Editorial


 

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Value Diversity? Walk the Walk

By: Brad Kuvin

Sunday, September 01, 2013
 

“Loyalty is something that a company now must earn,” is the key takeaway from a recent Chicago Tribune article titled, “Young workers are demanding, and that’s good for the workforce.” Its theme: Young people demand a sense of purpose in their work, and if they don’t find it they’ll look elsewhere.

Want to retain folks after investing in their training and early development? You’d better pay attention to company culture, and ensure managers support the personal and professional growth of employees. Allow me, please, to help you benchmark excellence in this area by introducing the PDI program at Ingersoll Rand. PDI stands for progressive, diverse and inclusive.

I learned of the Ingersoll Rand PDI program during my recent interview with Cynthia Farrer, the firm’s vice president, operations—Americas. Farrer’s rise through the ranks will be a highlight of next month’s issue of MetalForming, as part of our special section on PMA’s Women in Manufacturing organization. Describing her company’s PDI initiative, Farrer says:

“It’s about creating a culture where people feel respected. We celebrate cultural heritage, and are strengthened by the diverse perspectives of our employees.”

From its website, I found this quote from Neddy Perez, Ingersoll Rand’s vice president of diversity and inclusion:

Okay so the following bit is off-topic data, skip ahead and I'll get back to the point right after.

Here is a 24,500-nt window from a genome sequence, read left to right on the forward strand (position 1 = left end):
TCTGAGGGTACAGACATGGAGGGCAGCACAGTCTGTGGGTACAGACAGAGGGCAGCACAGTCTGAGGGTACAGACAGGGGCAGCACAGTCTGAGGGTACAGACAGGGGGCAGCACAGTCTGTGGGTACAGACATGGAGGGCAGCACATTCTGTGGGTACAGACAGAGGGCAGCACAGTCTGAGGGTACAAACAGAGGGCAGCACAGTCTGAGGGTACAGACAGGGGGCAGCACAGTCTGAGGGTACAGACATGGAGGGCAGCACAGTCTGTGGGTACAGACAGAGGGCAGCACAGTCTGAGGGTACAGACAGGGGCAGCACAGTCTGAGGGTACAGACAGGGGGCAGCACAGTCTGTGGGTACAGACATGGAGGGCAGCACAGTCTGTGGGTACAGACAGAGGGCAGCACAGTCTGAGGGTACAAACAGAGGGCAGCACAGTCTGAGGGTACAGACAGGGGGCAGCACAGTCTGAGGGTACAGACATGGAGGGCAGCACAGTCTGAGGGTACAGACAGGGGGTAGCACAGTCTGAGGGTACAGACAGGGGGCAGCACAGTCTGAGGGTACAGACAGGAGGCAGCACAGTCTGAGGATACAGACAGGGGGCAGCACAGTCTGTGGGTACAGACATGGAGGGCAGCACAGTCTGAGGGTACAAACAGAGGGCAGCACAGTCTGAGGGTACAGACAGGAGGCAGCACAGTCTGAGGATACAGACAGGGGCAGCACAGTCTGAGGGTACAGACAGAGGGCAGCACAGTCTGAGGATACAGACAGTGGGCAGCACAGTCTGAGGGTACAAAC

“Diversity and inclusion drive employee engagement by empowering the sharing of ideas.”

The workforce in our part of the world—small to midsized manufacturers—is getting more diverse by the day. We’ve got to attract, train, retain—and yes, learn from—every segment of our population. Hispanics, African Americans, women, Asians—you name it. Farrer’s and Perez’s words are strong, and I’ve heard them echoed dozens of times when visiting metalforming companies around the country. But to walk the walk, what’s the plan moving forward to ensure complete engagement of such a diverse workforce?

April is officially dubbed Celebrate Diversity Month, and you can download an article titled, “88 Ways to Celebrate Appreciate Diversity Month” from the website www.appreciatediversitymonth.org. Lots of great ideas here. Then, order a Diversity Calendar at www.diversitycalendar.com, and use it as a scheduling tool for planning diversity-related events. Start with this schedule—six months for which you can plan activities within the company.

• February is African American History Month

• March—Women’s History Month

• April—Appreciate Diversity Month

• May—Asian American and Pacific Islander Heritage Month

• September—Hispanic Heritage Month

• November—American Indian Heritage Month

A final note: While U.S. manufacturing has yet to land an entire month, we do have a day, and it’s right around the corner, October 4. Manufacturing Day celebrations are planned around the country to, as stated on www.mfgday.com, “connect with future generations, take charge of the public image of manufacturing, and ensure the ongoing prosperity of the whole industry.”

PMA, MetalForming magazine and Women in Manufacturing are sponsors of Manufacturing Day. There are more than 100 events—primarily plant tours—planned to bring attention to “what manufacturing is—and what it isn’t.” Among the metalforming-industry companies inviting people to tour their facilities: Dayton Progress, Formtek, Camfil APC and Irmco. Visit www.mfgday.com to get involved.

 


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